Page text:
Fetal Risk Summary
Betaxolol is a cardioselective b1-adrenergic blocking agent used in the treatment of hypertension and topically in the therapy of glaucoma. Betaxolol is teratogenic in rats producing skeletal and visceral anomalies at maternally toxic doses (600 times the maximum recommended human dose [MRHD]) (1). At this dose, postimplantation loss and reduced litter size and weight were also noted. At doses 6 and 60 times the MRHD, a possible increased incidence of incomplete descent of testes and sternebral reductions were observed (1). No teratogenic effects were observed in rabbits, but an increase in postimplantation loss occurred at the highest dose tested (54 times the MRHD) (1).
No reports describing the use of betaxolol in human pregnancy have been located. Some b-blockers may cause intrauterine growth retardation and reduced placental weight (e.g., see Atenolol and Propranolol). Treatment beginning early in the 2nd trimester results in the greatest weight reductions. This toxicity has not been consistently demonstrated in other agents within this class, but the relatively few pharmacologic differences among the drugs suggest that the reduction in fetal and placental weights probably occurs with all at some point. The lack of toxicity documentation may reflect the number and type of patients studied, the duration of therapy, or the dosage used, rather than a true difference among b-blockers. Although growth retardation is a serious concern, the benefits of maternal therapy with b-blockers may, in some cases, outweigh the risks to the fetus and must be judged on a case-by-case basis.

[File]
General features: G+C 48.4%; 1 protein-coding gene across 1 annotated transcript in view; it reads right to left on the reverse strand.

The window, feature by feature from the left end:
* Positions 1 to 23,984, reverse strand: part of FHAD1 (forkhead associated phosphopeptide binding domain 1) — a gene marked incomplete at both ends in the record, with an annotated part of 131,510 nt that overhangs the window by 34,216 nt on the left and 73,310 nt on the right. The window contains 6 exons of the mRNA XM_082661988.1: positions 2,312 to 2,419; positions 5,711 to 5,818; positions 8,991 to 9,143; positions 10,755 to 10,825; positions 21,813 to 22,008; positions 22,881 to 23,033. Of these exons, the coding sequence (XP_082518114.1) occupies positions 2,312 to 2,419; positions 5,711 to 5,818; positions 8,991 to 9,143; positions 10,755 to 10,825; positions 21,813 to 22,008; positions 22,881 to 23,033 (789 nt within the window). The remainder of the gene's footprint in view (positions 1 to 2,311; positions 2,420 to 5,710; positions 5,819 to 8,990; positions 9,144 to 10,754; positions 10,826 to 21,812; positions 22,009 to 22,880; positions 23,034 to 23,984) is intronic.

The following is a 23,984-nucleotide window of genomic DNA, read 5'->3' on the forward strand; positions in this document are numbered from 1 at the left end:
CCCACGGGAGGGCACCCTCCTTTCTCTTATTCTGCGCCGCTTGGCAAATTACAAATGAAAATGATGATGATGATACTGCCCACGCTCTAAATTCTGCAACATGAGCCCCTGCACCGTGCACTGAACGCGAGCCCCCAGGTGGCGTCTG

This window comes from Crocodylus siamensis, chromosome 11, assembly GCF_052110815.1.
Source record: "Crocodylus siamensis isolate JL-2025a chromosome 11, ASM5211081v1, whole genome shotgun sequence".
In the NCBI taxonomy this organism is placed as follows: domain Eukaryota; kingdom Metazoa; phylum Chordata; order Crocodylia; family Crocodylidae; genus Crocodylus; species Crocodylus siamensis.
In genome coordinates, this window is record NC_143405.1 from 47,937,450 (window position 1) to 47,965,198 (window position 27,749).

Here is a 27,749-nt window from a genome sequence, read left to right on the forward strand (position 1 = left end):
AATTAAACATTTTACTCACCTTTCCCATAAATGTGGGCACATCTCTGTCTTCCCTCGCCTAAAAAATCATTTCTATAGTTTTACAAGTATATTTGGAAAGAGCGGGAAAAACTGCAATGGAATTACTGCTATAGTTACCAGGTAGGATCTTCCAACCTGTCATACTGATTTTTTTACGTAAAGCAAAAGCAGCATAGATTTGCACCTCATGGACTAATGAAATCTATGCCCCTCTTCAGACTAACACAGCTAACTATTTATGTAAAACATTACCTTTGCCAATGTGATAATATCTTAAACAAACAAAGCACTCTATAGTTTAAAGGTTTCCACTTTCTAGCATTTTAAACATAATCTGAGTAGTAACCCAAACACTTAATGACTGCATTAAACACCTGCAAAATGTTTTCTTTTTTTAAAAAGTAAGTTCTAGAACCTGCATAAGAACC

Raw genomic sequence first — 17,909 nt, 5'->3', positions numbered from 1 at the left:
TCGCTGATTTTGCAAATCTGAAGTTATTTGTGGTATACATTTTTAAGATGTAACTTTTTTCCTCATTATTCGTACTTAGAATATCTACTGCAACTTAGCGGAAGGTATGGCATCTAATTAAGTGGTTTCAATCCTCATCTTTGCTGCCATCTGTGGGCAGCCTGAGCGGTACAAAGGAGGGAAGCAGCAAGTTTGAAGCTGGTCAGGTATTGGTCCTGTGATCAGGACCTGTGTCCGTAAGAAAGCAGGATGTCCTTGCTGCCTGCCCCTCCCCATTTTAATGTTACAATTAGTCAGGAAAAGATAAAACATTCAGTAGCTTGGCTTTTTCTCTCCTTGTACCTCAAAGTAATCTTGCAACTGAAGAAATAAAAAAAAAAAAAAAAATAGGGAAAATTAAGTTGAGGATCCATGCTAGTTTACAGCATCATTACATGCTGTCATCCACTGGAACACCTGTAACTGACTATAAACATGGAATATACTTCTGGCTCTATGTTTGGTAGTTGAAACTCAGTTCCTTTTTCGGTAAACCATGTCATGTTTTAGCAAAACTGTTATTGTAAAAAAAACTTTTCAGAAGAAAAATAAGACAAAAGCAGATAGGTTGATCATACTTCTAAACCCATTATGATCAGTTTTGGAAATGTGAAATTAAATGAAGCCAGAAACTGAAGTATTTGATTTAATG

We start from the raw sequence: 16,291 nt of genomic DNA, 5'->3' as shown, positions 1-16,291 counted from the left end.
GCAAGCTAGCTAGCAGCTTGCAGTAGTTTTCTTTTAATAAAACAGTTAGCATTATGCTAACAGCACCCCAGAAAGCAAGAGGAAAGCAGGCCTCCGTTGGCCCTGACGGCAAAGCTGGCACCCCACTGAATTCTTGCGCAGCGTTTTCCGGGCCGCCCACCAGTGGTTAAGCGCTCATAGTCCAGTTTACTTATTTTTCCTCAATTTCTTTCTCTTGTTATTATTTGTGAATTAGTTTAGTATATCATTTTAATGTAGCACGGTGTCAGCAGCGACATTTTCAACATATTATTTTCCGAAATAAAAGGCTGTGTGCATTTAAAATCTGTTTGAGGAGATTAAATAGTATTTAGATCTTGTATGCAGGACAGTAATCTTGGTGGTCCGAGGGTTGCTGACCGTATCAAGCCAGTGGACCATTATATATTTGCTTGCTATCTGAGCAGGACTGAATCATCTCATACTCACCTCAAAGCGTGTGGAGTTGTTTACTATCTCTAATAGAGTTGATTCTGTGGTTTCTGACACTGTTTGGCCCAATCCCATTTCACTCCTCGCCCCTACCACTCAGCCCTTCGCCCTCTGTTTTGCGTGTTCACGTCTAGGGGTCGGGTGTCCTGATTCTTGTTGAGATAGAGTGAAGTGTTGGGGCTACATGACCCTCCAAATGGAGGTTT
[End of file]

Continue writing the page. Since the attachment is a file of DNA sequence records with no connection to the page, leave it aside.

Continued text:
If used near delivery, the newborn infant should be closely monitored for 24 – 48 hours for signs and symptoms of b-blockade. Long-term effects of in utero exposure to b-blockers have not been studied but warrant evaluation.
[*Risk Factor D if used in 2nd or 3rd trimesters.]
Breast Feeding Summary
Betaxolol is excreted into human milk in quantities sufficient to produce b-blockade in a nursing infant (1). No reports have been located that describe the use of this agent during nursing. If used during nursing, the infant should be closely observed for hypotension, bradycardia, and other signs or symptoms of b-blockade. Long-term effects of exposure to b-blockers from milk have not been studied but warrant evaluation.
- Product information. Kerlone. G.D. Searle & Co., 1997.